Oh and while my own lung cancer timeline played out successfully due in large part to her early detection … Nichole more than just saved one life, she created another life – finding time to give birth.

In my humble opinion, Nichole S. Cambruzzi, MSN, CRNP is simply the best there is in South Central Pennsylvania.
"In family practice it is a holistic way of treating a patient, we can look at the big picture, it is diverse and always interesting. You can help people on many levels." Nichole S. Cambruzzi MSN, CRNP
Patrick Leer
Health Activist:
Caregivingly Yours, MS Caregiver @

Sunday, January 20, 2013

endobronchial ultrasound (EBUS) biopsy went flatline

EBUS biopsy drivers are promoting themselves increasingly all over social media as the next best thing since sliced bread for lung cancer.

But hold on a minute … last March while awakening from anesthesia after my EBUS ride at PinnacleHealth Hospital I learned I had flatlined for 20 seconds. 
Story only gets better months later when my new pulmonologists reviewing the PET Scan DVD that prompted this EBUS biopsy discover that the original radiologist who wrote the report was apparently a disciple of ‘chicken little’ that is he was not familiar with me, my history or possibly even lungs. 

The whole EBUS guided biopsy was supposed to be about ‘proper staging’ yet when I flatlined the EBUS was aborted before any biopsy was taken.

I already had a CT Guided Lung Biopsy of my left upper lobe confirming my 9 mm tumor as malignant and primary = Stage 1. See my lung cancer timeline above.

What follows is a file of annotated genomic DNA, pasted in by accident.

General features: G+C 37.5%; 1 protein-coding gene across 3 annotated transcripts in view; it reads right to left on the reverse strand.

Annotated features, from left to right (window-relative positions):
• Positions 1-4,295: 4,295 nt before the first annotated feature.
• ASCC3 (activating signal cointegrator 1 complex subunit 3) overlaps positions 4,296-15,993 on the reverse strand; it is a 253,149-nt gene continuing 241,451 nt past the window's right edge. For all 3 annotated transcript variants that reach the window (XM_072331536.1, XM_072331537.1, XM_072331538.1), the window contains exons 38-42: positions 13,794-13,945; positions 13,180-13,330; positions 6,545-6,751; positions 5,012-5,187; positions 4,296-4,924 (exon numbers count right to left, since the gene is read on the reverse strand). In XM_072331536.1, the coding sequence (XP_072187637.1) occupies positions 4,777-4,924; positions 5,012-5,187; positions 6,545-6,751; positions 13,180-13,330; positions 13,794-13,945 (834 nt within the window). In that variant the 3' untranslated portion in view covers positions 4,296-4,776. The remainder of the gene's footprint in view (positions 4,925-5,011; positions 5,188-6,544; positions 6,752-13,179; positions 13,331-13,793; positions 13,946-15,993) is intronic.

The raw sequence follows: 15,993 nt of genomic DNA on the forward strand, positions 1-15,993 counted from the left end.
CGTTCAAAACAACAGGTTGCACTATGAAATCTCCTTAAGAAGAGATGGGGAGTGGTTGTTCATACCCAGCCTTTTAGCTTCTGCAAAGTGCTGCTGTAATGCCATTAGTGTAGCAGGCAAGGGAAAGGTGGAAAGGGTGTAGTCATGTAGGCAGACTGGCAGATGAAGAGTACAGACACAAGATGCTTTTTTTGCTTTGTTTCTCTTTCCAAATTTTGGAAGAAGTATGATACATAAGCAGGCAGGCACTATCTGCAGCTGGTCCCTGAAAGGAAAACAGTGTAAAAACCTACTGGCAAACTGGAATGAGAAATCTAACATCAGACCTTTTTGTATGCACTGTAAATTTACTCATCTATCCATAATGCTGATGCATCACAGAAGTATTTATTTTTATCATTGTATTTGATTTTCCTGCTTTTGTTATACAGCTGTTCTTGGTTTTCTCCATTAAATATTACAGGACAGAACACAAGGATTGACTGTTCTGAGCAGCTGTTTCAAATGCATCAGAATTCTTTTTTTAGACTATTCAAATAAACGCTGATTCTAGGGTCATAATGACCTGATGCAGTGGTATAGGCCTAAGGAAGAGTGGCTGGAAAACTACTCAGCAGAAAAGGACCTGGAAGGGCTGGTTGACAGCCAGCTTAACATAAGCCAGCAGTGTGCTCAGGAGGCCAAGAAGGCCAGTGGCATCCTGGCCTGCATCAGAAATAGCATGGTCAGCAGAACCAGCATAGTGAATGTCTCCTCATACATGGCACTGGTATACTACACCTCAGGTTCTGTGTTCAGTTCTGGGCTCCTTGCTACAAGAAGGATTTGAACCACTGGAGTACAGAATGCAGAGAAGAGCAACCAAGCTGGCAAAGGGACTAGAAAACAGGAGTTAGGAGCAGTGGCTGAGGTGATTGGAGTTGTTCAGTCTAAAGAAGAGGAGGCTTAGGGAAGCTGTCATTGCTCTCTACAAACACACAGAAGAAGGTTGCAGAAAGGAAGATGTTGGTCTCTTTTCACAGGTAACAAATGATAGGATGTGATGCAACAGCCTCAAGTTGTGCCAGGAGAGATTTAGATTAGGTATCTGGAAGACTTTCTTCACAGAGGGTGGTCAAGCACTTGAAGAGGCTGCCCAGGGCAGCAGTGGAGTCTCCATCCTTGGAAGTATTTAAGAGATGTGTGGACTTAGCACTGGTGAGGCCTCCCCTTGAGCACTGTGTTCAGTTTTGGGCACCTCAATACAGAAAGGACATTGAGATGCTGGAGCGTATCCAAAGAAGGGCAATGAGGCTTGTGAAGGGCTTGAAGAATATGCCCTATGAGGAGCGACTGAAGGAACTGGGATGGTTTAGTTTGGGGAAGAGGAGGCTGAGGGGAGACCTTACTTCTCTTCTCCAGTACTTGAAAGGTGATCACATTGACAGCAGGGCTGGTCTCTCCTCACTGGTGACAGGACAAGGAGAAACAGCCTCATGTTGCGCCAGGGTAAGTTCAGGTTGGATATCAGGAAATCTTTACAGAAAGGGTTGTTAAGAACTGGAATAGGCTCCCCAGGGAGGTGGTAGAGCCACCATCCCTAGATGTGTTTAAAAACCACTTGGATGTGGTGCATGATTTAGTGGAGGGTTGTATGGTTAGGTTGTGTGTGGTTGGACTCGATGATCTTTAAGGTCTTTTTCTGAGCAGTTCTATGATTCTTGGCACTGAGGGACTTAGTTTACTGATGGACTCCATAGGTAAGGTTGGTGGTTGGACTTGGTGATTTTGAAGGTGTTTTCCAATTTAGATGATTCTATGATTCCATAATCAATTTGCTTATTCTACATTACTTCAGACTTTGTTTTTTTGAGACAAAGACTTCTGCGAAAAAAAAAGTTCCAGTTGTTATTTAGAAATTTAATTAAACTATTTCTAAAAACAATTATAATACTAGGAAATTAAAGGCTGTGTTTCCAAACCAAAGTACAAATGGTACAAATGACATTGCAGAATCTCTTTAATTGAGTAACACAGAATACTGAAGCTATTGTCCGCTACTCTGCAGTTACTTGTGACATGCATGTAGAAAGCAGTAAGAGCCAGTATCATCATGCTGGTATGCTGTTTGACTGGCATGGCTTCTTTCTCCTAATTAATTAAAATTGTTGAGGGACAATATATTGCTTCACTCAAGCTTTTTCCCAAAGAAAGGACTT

But because the disciple of ‘chicken little’ had seen a “right-sided subcarinal adenopathy" my thoracic surgeon, my oncologist and some nebulous entity called a tumor board charged into my right lung with a bronchoscope. (this mean looking thing to the left)

Now in hindsight I can raise my hand and ask how come "Bob" (that's what I've taken to calling this alleged "right-sided subcarinal adenopathy) was not visible on the CT Scan only two weeks earlier or on the x-ray weeks before that. Also with the gift of hindsight I am aware of the high false positive readings of PET Scans.  

Then I was just scared and lonely … knowing what I know now, it’s safer to get a second opinion. Have a pulmonologist, not a radiologist, re-read your PET Scan DVD before hopping on the EBUS and maybe never returning.

Knowing what I know now, the lack of 'survivor advice' in the beginning of trying to survive lung cancer was dangerous to my health. 

So what went wrong with this “minimally invasive outpatient procedure”?  … the hospital’s senior cardiac guy wanted me to know that I “definitely did not have a heart attack” and in his opinion there was nothing wrong with my heart.  His “best guess” was vasovagal response. The ‘vagus nerve’ runs right through where they were working with the bronchoscope. 

Personally I prefer to remember smiling at my daughter’s original wise crack, “Well, are you resurrected or a zombie?”

Patrick Leer
Health Activist:
Caregivingly Yours, MS Caregiver @

Friday, January 18, 2013

lies, cheaters, and cancer

Do those of us genuinely trying to survive cancer need agents? Do we need a “certified” stamp?

A Notre Dame University Football star, Manti Te'o, apparently invents an imaginary girlfriend dying of cancer to improve his chances of winning the Heisman trophy.

Then there is Lance Armstrong who built a financial empire on lies, cancer, and steroids. As one talking head recently claimed, “we can now retire the gold medal for cheating."

There is even a wikipedia page, of cancer victim hoaxes.

Hey!!! Is anyone listening? Most of us actually don’t lie and don’t cheat – we just try to outlive cancer. 

Patrick Leer
Health Activist:
Caregivingly Yours, MS Caregiver @

Thursday, January 17, 2013